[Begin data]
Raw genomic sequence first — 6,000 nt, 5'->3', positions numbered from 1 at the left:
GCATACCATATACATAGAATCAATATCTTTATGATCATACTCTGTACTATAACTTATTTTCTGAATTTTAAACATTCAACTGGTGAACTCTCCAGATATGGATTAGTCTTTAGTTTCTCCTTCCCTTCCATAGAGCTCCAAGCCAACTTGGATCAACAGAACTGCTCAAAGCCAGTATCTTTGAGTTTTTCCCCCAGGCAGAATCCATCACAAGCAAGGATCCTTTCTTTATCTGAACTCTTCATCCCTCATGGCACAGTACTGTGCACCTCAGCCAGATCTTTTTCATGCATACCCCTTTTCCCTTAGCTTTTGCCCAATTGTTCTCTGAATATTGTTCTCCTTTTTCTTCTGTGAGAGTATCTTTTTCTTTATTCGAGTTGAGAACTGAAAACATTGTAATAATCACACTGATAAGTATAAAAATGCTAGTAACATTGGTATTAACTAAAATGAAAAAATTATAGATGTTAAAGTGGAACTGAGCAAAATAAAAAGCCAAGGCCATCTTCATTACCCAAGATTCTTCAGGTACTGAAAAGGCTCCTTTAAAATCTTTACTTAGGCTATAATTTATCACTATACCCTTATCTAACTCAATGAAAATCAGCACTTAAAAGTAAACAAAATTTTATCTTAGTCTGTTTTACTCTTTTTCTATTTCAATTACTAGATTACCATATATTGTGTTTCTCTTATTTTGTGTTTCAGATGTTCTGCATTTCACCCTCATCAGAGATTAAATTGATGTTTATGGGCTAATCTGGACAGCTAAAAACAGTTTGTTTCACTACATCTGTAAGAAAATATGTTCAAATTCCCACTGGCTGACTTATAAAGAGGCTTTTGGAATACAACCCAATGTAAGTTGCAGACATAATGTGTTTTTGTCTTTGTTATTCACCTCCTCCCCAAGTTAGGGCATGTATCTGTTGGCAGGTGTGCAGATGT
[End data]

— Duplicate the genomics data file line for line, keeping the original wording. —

Raw genomic sequence first — 6,000 nt, 5'->3', positions numbered from 1 at the left:
GCATACCATATACATAGAATCAATATCTTTATGATCATACTCTGTACTATAACTTATTTTCTGAATTTTAAACATTCAACTGGTGAACTCTCCAGATATGGATTAGTCTTTAGTTTCTCCTTCCCTTCCATAGAGCTCCAAGCCAACTTGGATCAACAGAACTGCTCAAAGCCAGTATCTTTGAGTTTTTCCCCCAGGCAGAATCCATCACAAGCAAGGATCCTTTCTTTATCTGAACTCTTCATCCCTCATGGCACAGTACTGTGCACCTCAGCCAGATCTTTTTCATGCATACCCCTTTTCCCTTAGCTTTTGCCCAATTGTTCTCTGAATATTGTTCTCCTTTTTCTTCTGTGAGAGTATCTTTTTCTTTATTCGAGTTGAGAACTGAAAACATTGTAATAATCACACTGATAAGTATAAAAATGCTAGTAACATTGGTATTAACTAAAATGAAAAAATTATAGATGTTAAAGTGGAACTGAGCAAAATAAAAAGCCAAGGCCATCTTCATTACCCAAGATTCTTCAGGTACTGAAAAGGCTCCTTTAAAATCTTTACTTAGGCTATAATTTATCACTATACCCTTATCTAACTCAATGAAAATCAGCACTTAAAAGTAAACAAAATTTTATCTTAGTCTGTTTTACTCTTTTTCTATTTCAATTACTAGATTACCATATATTGTGTTTCTCTTATTTTGTGTTTCAGATGTTCTGCATTTCACCCTCATCAGAGATTAAATTGATGTTTATGGGCTAATCTGGACAGCTAAAAACAGTTTGTTTCACTACATCTGTAAGAAAATATGTTCAAATTCCCACTGGCTGACTTATAAAGAGGCTTTTGGAATACAACCCAATGTAAGTTGCAGACATAATGTGTTTTTGTCTTTGTTATTCACCTCCTCCCCAAGTTAGGGCATGTATCTGTTGGCAGGTGTGCAGATGT